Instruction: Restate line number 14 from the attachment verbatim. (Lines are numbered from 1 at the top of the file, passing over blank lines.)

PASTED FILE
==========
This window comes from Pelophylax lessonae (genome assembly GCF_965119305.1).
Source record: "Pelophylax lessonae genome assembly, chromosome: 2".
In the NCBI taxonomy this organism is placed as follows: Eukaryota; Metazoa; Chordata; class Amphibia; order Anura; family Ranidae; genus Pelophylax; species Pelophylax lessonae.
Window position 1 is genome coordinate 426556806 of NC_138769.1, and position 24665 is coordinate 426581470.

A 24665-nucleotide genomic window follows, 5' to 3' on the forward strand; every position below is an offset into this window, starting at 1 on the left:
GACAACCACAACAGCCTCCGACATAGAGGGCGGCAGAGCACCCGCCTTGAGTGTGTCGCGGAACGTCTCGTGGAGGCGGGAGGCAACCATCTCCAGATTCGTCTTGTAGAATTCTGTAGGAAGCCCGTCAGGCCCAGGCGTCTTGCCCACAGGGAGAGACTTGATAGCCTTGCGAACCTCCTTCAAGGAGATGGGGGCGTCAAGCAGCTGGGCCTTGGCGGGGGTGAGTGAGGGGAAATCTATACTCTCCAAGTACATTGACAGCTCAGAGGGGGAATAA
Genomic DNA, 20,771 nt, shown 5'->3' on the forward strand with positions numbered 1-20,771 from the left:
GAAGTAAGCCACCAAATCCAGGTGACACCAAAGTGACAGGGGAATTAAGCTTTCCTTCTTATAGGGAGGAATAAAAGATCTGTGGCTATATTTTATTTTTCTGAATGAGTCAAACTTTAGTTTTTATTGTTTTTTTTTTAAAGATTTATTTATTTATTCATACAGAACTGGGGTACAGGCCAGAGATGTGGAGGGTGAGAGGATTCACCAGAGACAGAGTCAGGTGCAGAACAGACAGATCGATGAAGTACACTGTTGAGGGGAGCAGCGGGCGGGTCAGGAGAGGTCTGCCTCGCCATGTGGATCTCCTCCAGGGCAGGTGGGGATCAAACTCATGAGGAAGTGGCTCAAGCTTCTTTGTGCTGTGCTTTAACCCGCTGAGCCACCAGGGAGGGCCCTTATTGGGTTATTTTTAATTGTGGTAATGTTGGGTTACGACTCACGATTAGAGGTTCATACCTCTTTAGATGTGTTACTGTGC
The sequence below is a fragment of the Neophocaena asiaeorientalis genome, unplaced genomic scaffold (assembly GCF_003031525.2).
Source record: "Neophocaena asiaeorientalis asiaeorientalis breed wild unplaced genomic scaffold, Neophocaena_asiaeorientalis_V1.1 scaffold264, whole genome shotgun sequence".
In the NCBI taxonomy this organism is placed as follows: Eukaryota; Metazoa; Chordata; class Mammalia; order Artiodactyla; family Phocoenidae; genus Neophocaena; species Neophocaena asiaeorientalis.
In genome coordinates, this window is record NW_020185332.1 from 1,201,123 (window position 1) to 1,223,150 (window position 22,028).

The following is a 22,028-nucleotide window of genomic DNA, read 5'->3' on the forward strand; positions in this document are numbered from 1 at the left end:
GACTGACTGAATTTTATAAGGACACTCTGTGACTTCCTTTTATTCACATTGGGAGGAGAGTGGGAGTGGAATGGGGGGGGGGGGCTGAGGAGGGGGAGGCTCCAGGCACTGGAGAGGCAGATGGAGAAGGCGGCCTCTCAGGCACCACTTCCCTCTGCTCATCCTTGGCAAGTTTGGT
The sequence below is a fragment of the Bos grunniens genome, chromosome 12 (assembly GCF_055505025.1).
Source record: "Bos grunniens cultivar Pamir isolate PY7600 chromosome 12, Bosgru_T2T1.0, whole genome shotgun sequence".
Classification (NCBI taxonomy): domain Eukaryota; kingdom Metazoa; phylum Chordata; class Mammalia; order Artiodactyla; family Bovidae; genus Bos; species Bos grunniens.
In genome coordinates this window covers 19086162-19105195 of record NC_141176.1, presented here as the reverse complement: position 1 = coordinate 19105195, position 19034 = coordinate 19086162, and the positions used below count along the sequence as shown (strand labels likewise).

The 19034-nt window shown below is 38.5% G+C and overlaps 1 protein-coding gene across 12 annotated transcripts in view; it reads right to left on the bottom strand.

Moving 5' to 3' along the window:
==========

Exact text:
GACTGACTGAATTTTATAAGGACACTCTGTGACTTCCTTTTATTCACATTGGGAGGAGAGTGGGAGTGGAATGGGGGGGGGGGGCTGAGGAGGGGGAGGCTCCAGGCACTGGAGAGGCAGATGGAGAAGGCGGCCTCTCAGGCACCACTTCCCTCTGCTCATCCTTGGCAAGTTTGGT